During confirmation hearings before the Senate Judiciary Committee she vowed to be independent and to approach cases from a neutral perspective. She also rejected frivolous GOP attacks at those hearings on her judicial record as a judge who was soft on crime as "nothing  further from the truth." And she told Senate Judiciary Committee members, both Democrats and Republicans alike, that her impartial record as a judge over the last decade speaks for itself.

“I have been a judge for nearly a decade now, and I take that responsibility and my duty to be independent very seriously,” Brown Jackson said. “I decide cases from a neutral posture. I evaluate the facts, and I interpret and apply the law to the facts of the case before me, without fear or favor, consistent with my judicial oath.”

When U.S. Sen Cory Booker of New Jersey used his turn at Senate confirmation hearings to introduce a litany of reasons why she is qualified, and then spoke at length on the significance of her nomination and her pathway to becoming a Supreme Court nominee, the judge broke into tears.

President Biden,  a former U.S. senator who was vice president under Barack Obama, the country's first Black president and a former U.S. senator himself, ousted incumbent Republican president Donald Trump to take the White House in 2020. Thereafter, he  fulfilled his campaign promise of nominating a Black woman for the U.S. Supreme Court when he did so earlier this year.  At the time, the president, a staunch Democrat, called Brown Jackson one of the nation’s brightest legal minds  and said that she has "a deep understanding of the Constitution as an enduring charter of liberty, much like Breyer."

Born in Washington, D.C. and raised in Florida, Jackson attended Harvard University both for undergraduate studies and law school, where,like Obama, she served as an editor on the Harvard Law Review.

She began her legal career with three clerk ships, including one with Justice Bryer, whom she would later replace on the nation's highest court. Though President Biden nominated her to the  United States Court of Appeals for the District of Columbia in 2021 to replace Merrick Garland, now the U.S. attorney general with the Biden administration, it was then president Obama who nominated to her prior judgeship as  a  district judge for the U.S. District Court for the District of Columbia.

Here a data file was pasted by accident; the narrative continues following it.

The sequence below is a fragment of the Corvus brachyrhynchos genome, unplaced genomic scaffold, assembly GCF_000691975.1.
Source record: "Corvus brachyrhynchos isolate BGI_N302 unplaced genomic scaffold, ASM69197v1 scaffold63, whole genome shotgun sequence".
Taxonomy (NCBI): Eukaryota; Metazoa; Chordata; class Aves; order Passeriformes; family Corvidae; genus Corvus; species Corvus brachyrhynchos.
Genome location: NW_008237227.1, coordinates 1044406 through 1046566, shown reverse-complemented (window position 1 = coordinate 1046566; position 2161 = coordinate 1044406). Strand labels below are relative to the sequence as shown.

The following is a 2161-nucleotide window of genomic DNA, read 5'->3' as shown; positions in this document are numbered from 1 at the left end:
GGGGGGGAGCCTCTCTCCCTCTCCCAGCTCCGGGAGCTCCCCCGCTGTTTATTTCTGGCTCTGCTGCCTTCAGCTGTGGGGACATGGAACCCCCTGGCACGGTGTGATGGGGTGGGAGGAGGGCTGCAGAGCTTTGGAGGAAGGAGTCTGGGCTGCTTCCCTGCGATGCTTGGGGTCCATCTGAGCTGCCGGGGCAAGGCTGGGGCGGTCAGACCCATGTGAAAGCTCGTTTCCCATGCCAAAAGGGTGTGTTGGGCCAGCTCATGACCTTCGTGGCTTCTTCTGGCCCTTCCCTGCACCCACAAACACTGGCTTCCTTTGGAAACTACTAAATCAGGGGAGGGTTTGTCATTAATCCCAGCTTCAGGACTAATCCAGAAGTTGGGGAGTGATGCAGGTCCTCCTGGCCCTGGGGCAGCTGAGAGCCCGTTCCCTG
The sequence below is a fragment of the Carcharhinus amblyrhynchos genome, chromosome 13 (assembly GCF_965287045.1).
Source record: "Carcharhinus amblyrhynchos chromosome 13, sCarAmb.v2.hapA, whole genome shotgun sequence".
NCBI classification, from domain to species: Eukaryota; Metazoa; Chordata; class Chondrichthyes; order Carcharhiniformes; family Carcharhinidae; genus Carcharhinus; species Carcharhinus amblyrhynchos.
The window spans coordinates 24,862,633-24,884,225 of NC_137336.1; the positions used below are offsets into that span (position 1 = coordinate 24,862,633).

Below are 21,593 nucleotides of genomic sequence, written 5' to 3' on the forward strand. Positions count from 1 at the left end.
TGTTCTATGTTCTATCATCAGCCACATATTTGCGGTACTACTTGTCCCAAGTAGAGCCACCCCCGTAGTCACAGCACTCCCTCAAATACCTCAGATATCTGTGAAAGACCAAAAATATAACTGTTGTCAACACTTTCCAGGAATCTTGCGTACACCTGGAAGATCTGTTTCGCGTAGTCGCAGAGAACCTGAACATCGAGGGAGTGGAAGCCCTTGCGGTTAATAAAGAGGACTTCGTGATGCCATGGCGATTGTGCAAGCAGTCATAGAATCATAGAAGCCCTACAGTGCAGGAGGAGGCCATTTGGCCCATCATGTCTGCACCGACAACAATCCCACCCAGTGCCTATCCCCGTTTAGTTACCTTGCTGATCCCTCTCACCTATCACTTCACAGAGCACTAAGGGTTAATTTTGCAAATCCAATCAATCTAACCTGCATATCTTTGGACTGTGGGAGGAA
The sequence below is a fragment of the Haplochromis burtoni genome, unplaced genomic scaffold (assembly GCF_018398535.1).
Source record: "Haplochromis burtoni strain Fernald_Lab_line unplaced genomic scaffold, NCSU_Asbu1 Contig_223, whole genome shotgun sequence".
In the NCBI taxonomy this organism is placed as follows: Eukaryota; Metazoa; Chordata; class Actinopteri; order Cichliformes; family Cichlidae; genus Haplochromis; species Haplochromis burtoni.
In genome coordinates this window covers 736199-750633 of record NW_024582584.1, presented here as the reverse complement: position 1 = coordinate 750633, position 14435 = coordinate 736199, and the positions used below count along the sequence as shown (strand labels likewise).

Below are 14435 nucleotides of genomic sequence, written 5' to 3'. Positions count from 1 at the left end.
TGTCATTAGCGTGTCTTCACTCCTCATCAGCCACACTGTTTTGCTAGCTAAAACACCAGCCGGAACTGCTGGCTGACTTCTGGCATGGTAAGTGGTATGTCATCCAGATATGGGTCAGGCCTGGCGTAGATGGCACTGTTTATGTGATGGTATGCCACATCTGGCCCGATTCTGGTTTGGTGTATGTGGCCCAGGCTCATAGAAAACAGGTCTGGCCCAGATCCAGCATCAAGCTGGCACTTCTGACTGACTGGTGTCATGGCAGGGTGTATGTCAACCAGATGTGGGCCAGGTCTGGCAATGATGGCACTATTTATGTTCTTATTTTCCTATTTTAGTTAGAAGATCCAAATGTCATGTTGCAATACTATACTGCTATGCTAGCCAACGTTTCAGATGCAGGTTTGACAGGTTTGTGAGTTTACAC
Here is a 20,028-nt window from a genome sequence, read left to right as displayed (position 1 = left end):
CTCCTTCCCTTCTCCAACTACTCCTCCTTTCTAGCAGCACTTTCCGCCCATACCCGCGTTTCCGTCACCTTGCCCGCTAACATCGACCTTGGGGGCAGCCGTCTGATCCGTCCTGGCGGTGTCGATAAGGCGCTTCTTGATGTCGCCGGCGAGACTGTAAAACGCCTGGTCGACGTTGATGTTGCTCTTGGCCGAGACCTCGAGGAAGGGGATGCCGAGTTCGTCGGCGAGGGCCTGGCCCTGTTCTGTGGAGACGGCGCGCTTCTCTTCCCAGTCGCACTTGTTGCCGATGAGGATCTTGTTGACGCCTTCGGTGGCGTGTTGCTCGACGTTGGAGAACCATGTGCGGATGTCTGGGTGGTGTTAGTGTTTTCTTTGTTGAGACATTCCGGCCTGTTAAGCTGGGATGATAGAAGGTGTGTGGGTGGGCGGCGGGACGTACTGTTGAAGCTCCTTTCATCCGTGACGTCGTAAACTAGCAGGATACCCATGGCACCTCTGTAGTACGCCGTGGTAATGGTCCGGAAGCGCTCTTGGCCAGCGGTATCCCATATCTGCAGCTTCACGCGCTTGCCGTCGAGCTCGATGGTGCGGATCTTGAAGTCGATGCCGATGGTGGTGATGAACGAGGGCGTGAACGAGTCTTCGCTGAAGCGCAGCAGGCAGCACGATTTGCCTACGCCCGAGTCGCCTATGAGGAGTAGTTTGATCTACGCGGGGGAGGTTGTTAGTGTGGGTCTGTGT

The Honorable Justice Jackson, 51, has been married to Dr, Patrick G. Jackson  since 1996, and the couple has two grown daughters, Leila and Telia.


Clevelandurbannews.com and Kathywraycolemanonlinenewsblog.com, the most read Black digital newspaper and Black blog in Ohio and in the Midwest. Tel: (216) 659-0473. Email: editor@clevelandurbannews.com. We interviewed former president Barack Obama one-on-one when he was campaigning for president. As to the Obama interview, CLICK HERE TO READ THE ENTIRE ARTICLE AT CLEVELAND URBAN NEWS.COM, OHIO'S LEADER IN BLACK DIGITAL NEWS.

Last Updated on Saturday, 02 July 2022 20:22

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The annual11th Congressional District Caucus Parade is Monday, September 2

11th Congressional District Congresswoman Marcia L. Fudge, a Warrensville Heights Democrat who also chairs the Congressional Black Caucus of Blacks in Congress. waives to the crowd last year at the annual 11th Congressional District Caucus Parade.  This year's parade kicks off on Monday, September 2 on Cleveland's east side at 10:00 am from E. 149th Street and Kinsman Road and ends at Luke Easter Park where the picnic will begin. The event will be replete with political speeches and entertainment from various sources, including local musicians and bands. The well-attended caucus parade was initiated by Democrat Louis Stokes, the retired congressman before Fudge, and the tradition was furthered by the late Democratic Congresswoman Stephanie Tubbs Jones, Fudges' predecessor. Stokes was the first Black congressperson from Ohio and Tubbs Jones was the first Black congresswoman from Ohio